Manufacturing drives the Japanese economy and its exports are known around the world. Japan’s factories produce a remarkable share of the world’s automobiles, consumer electronics, and a host of other high-quality products. A great deal of their competitive edge comes from the use of technology, like robotics to increase the efficiency of production lines, and they remain the showcase for industry best practices for quality control. Companies from all over send their people to Japan to learn better manufacturing techniques.
Despite their leads in efficiency and quality, Japanese manufacturing is not immune to the struggles associated with managing the increasing amount of critical data. Just like many other industries, manufacturing is going through a data crisis of its own.
Current Data Management Drawbacks
As automation has increased across manufacturing, so have the number and types of software packages that run the factory. Each point solution, whether an ERP, MRP, CRM or other system, was integrated over the years with ETL tools to resolve the issue of overlapping data sets. Using ETL tools as a solution was a quick way to extract, transform, and load data into central data warehouses, but it fails to serve business needs on several fronts:
- Information isn’t updated in real time, leading to a constant lag in information between batch processes
- Inconsistent data requires complex, fragile rules to determine which data to use
- The speed of ETL tools built upon traditional databases is too slow to be used for operational decisions
- Integrating new data sources is slow and requires extensive testing cycles
Systems Don’t talk to Systems
As organizations expand and acquire more products and manufacturing locations, so does the data load. This increases the importance of a centralized data management tool and increases the problems that ETL introduces. For example, let’s say a Japan-based corporation acquires a manufacturing location and a new product in Germany. This new product uses some of the same materials that are presently procured for the manufacturing location in Japan. However, if the two systems are not able to communicate that each location is using the same materials, and perhaps the same vendors, manufacturers may be missing out on a significant cost-saving opportunity. When systems are able to efficiently communicate this information, it can mean big savings for an organization. It allows them to negotiate the best prices and services from vendors because they now represent a larger customer with greater buying power.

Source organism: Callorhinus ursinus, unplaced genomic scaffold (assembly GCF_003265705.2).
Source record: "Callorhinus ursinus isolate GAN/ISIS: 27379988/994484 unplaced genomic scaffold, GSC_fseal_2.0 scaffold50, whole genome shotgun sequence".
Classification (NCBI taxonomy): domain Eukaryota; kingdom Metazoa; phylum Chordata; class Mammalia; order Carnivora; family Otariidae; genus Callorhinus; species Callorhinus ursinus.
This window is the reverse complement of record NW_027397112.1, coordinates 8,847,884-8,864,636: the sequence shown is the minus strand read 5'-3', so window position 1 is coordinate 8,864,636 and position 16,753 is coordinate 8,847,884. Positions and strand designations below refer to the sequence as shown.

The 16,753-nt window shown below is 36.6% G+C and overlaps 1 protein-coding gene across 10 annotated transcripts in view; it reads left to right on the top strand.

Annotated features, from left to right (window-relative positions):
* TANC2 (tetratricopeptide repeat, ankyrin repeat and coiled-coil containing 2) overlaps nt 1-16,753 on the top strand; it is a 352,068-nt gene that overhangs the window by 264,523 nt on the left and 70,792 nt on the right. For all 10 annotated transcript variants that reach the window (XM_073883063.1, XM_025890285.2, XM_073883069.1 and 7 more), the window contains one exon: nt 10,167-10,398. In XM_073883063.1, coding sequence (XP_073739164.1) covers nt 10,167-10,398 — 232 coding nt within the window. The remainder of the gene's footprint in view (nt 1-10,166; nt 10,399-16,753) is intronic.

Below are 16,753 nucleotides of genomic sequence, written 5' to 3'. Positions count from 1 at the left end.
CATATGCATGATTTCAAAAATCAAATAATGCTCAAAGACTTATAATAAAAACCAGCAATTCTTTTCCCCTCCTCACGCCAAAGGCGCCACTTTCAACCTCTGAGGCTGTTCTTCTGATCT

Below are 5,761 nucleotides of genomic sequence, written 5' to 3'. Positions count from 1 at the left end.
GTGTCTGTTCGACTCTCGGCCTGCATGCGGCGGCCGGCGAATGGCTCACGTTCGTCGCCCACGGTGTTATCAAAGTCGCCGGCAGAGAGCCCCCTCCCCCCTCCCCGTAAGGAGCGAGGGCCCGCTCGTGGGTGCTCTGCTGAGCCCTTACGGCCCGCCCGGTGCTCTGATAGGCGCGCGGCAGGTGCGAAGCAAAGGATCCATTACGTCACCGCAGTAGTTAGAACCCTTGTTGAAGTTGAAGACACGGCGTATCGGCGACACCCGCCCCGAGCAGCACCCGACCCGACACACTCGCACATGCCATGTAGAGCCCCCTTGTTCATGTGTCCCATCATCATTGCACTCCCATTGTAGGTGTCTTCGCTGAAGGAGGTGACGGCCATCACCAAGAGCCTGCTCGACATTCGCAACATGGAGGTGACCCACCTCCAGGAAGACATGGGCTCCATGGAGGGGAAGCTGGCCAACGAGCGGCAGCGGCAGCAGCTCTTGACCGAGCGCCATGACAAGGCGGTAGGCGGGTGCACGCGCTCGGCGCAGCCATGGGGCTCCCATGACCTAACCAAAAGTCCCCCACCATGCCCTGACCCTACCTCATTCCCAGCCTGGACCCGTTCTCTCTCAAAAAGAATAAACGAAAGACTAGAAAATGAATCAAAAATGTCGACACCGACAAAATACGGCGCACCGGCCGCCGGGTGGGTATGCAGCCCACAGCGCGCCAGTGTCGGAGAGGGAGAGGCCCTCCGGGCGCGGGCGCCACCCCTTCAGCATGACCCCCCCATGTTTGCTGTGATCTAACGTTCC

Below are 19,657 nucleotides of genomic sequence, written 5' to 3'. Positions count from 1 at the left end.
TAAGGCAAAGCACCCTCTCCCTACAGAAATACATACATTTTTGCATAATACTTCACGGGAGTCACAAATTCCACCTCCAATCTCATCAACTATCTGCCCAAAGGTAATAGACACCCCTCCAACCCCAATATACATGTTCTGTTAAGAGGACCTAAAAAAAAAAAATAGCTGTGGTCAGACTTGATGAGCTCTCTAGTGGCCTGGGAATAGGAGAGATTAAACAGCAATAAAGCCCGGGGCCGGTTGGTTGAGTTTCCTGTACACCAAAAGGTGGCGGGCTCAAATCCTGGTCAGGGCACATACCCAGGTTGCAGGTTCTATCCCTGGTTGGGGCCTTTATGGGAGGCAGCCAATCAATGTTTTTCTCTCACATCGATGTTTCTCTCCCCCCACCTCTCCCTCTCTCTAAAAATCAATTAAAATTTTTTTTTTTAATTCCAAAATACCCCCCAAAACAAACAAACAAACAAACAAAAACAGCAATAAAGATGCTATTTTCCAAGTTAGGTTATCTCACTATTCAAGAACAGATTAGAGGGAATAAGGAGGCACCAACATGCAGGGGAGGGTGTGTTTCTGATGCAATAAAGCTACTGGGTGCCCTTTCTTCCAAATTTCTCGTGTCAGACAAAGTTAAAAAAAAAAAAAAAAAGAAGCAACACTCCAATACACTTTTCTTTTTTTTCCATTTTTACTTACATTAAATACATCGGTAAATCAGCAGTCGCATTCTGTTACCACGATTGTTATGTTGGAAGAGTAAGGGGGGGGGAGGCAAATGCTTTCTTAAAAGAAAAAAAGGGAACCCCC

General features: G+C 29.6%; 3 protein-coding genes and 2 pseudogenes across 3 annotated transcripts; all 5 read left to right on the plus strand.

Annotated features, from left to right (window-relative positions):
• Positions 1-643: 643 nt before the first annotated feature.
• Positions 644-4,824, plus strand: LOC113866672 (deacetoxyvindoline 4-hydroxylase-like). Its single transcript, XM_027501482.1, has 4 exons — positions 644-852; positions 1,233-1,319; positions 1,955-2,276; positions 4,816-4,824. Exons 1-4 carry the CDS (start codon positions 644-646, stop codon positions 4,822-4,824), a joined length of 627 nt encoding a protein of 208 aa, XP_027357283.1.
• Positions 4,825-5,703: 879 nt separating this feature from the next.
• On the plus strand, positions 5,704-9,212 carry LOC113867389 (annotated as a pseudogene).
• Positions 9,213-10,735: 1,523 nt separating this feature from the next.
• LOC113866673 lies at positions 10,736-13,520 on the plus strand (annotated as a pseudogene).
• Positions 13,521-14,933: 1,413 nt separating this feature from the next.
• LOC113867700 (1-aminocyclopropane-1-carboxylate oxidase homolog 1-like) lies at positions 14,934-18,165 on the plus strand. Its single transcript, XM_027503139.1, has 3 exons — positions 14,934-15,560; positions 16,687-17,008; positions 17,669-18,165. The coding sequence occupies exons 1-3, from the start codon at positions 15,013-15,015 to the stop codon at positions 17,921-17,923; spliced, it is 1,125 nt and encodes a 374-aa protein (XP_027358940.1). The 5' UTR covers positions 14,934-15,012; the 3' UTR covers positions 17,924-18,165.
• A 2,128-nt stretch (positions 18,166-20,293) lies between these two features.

Operations abroad will continue to expand, which will only further increase the need for centralized data management. Efficient centralized data management will become a measure of manufacturing quality. Manufacturers all over the world have their eyes on best practices in Japan; it becomes more critical that the data challenges are addressed in the correct manner. This means not only considering legacy applications, but looking to the future in anticipation of new data management capabilities as a criteria for a sound integration strategy. Success in Japan with well-managed data across many operations means success for manufacturing as an industry.
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